Christmas is the most wonderful time of year for all involved: pets and humans alike. Some of our favorite things about this time of year are the decorations, food and festivities.
Our pets love all of these things as well and that’s why this time of year, requires extra safety precautions for our pets.
Keep clear of loose pine needles because if ingested they can puncture the intestinal wall.
Don’t add extra chemicals or additives to the water pot that the tree is in because if your pet drinks it, it could be fatal.
Don’t let the cats climb around in the Christmas tree due the fire hazards it may cause, a possible electrocution from chewing on the light wires or sharp objects which could hurt them , try using a repellent spray such as apple bitter, available at Petsmart, to spray around the tree.
Mount the tree to a secure wall for large dogs that have the infamous swinging tail and those cats that you just can’t keep from swinging on the tree branches.
Decorations are what makes the Christmas tree come alive but they can be more of a nuisance when it comes to our pets.
Try not to use glass ornaments because your pets may mistake them for toys and play with them. When ornament breaks, your pet could ingest the pieces causing internal issues or because they are glass and on the floor anyone could get hurt.
Don’t use tinsel. It can be deadly to our pets if ingested, so we recommend just leaving it off of the tree.
Lights & Candles
When it comes to young kittens and puppies, everything is free game for chew toys.
Christmas lights can cause electrocution and should be secured to the wall or covered with cord covers.
Be sure to keep those yummy smelling candles out of the reach of the swinging tail, dogs can knock them over with their tails causing a fire or getting burned badly. Never leave candles unattended or blow them out when leaving the room.
Holiday plants such as poinsettias, holly and mistletoe are poisonous to our pets.
Keep all holiday plants out of your pet’s reach or use an artificial alternative.
Holly, when ingested, can cause pets to suffer nausea, vomiting and diarrhea.
Mistletoe can cause gastrointestinal upset and cardiovascular problems.
Many varieties of lilies can cause kidney failure in cats if ingested. If you choose to decorate with these plants, keep them out of the reach of your pets or opt for the artificial version.
Tis the season for having your friends and family over but make sure you also keep a close eye on your pet.
Watch when guest come in and out that your sneaky pet does not slip out open doors. Since this is a likely situation make sure ahead of time, that your pet is properly collared and tagged. It would also be a good idea to have your pet micro-chipped so if they escape, it will be easier to find them.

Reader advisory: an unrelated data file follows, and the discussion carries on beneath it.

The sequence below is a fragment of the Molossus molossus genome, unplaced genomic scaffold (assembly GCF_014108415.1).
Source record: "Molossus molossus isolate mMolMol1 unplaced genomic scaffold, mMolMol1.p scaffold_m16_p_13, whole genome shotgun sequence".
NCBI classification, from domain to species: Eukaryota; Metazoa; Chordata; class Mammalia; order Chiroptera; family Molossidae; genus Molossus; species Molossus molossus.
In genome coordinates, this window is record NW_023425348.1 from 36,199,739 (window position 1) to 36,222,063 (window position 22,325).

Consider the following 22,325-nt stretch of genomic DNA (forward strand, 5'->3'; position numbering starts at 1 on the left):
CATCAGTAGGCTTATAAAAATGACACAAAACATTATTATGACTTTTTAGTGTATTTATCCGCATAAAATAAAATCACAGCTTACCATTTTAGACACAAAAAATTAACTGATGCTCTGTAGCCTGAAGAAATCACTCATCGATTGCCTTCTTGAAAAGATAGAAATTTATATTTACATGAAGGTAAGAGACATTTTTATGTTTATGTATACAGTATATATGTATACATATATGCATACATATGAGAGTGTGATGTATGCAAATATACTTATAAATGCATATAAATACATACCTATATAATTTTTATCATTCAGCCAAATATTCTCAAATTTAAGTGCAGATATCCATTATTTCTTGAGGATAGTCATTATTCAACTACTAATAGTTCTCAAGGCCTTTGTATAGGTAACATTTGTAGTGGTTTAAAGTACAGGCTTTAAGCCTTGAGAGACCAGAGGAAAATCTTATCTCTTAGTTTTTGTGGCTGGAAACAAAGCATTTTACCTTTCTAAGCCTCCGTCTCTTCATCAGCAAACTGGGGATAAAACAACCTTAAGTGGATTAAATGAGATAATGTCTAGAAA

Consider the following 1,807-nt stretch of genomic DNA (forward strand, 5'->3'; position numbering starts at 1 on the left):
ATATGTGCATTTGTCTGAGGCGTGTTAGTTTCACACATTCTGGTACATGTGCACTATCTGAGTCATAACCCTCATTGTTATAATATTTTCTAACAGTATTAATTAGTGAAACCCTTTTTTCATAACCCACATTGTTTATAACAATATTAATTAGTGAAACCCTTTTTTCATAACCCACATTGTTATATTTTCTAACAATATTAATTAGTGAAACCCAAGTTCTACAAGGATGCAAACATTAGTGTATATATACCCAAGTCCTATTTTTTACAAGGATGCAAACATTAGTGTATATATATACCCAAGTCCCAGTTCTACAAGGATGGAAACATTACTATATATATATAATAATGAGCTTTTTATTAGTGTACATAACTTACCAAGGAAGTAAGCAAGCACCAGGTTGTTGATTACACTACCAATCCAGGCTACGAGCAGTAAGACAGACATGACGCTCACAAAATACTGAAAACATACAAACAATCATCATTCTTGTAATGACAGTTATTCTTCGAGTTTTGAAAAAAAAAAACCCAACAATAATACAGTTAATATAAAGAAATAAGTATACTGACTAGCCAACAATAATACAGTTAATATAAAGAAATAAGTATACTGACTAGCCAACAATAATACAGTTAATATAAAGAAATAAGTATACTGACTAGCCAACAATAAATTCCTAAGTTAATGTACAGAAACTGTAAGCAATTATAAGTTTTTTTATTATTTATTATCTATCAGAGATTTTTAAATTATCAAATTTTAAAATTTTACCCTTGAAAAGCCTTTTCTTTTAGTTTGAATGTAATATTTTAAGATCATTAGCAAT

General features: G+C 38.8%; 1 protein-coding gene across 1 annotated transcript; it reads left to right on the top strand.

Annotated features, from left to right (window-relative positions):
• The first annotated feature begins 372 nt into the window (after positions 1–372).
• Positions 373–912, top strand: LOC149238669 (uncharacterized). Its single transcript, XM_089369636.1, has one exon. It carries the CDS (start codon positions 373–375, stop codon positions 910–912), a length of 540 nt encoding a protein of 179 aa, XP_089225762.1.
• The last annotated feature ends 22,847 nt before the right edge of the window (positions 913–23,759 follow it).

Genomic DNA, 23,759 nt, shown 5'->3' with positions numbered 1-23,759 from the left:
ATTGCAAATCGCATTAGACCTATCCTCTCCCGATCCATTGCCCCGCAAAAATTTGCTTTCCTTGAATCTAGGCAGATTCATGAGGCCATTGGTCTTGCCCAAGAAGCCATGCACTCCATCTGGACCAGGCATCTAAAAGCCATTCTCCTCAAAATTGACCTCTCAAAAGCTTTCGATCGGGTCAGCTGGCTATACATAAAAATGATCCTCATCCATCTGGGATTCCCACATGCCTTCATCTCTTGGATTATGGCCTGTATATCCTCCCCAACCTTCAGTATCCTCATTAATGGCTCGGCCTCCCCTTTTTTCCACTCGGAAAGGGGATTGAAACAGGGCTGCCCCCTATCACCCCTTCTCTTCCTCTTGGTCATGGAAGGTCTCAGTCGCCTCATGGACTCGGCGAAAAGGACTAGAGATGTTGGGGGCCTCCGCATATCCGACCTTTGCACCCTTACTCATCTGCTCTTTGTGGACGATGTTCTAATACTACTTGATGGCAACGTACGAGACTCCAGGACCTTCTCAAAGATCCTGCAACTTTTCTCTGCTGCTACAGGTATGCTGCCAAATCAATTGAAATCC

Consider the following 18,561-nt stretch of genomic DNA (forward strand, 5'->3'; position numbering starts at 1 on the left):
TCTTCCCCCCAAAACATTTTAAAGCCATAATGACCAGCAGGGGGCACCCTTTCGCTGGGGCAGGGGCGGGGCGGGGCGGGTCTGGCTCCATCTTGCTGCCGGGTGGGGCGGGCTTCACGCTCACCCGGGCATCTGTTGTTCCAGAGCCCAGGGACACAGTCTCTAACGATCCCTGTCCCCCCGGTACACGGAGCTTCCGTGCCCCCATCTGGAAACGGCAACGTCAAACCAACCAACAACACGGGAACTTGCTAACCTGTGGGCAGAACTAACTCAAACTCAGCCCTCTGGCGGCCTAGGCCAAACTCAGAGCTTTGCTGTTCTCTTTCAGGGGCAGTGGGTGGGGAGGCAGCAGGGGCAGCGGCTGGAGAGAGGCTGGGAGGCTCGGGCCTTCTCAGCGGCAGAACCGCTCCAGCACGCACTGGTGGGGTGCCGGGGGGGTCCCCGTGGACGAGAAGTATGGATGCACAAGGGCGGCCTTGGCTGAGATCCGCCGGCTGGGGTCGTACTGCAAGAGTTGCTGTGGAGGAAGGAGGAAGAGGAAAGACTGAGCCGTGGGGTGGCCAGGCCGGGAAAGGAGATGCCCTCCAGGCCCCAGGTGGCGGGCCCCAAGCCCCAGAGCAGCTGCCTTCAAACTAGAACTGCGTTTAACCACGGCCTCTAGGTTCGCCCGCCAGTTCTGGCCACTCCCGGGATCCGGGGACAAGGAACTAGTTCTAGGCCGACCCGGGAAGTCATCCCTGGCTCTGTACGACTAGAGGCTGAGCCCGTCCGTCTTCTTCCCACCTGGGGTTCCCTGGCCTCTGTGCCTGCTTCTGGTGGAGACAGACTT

Ask guests to keep an eye out for pets under foot and remind them that sometimes your normally friendly dog or cat may be less willing to deal with the enthusiastic children and rooms full of unfamiliar people.
Provide a quiet place with a blanket and fresh water for your pets to retreat to when the festivities get too stressful.
We at Pet Medical Center of Edmond wish you and your fur families a fun and safe holiday season.
Dealing with the unpredictable weather changes in Oklahoma is much like riding a roller coaster. As we ride from Fall into Winter, it is important that we prepare our pets for the cooler months ahead.
Your pets bodies react very similar the way human’s bodies do when it’s cold outside. Just as we are prone to Frost Bite and other illnesses that go along with the winter season, as are your furry friends.
What Can you do to Prepare your Pets for Winter?
Bundle Em’ up
To keep warm we wear coats, snow boots and scarves. Your animals should also have a collection of Winter attire. This is especially helpful for your pets that have a short hair coats. If you’re looking for a local boutique to get your little guy a cozy sweater or coat, we recommend stopping by One Lucky Mutt and you might want to check out A1 Pet Emporium, as well. Don’t forget about keeping their paws warm. Try some paw covers (booties) they can help protect your pet’s paws against cuts on sharp, icy surfaces as well as snow build up between the toes.
Limit Cold Weather Exposure
Be sure to acclimate your pets to the cold weather. If your pets don’t reside outside for long periods of time during the warmer months, then don’t expect them to be able to spend extended amounts of time out during the cold months. A pet’s ability to tolerate cold weather varies from pet to pet based on many things: age, activity level, hair coat, health and body fat stores. The cold weather may require you to shorten the lengths of those W-A-L-K’s and some days you may not even use that word around them. Pets with thicker hair coats tend to tolerate the cold weather a bit longer than those with short hair but precautions are still needed for both.
Don’t use unsafe Deicers
Although we don’t see much snow or ice here, there are still those times we get the infamous ice storm or heavy snow. Many people will use deicers on their vehicle windshields or sidewalks and driveways. These products can raise the risk of poisoning your pets if their paws and underbellies are not cleaned after being outside or taking walks. Using pet safe deicers on your property will protect your pets and other pets in your neighborhood. Most pet stores carry this but you could also try Safepaw.
Keep Outside Pets Warm
If you have outdoor pets (dog or cat) it is important to give them a warm shelter out of the cold. Ideally, bringing them inside is best but the garage can be yet another option. If neither of these options are possible, a nice dog house, elevated off of the ground will be sufficient.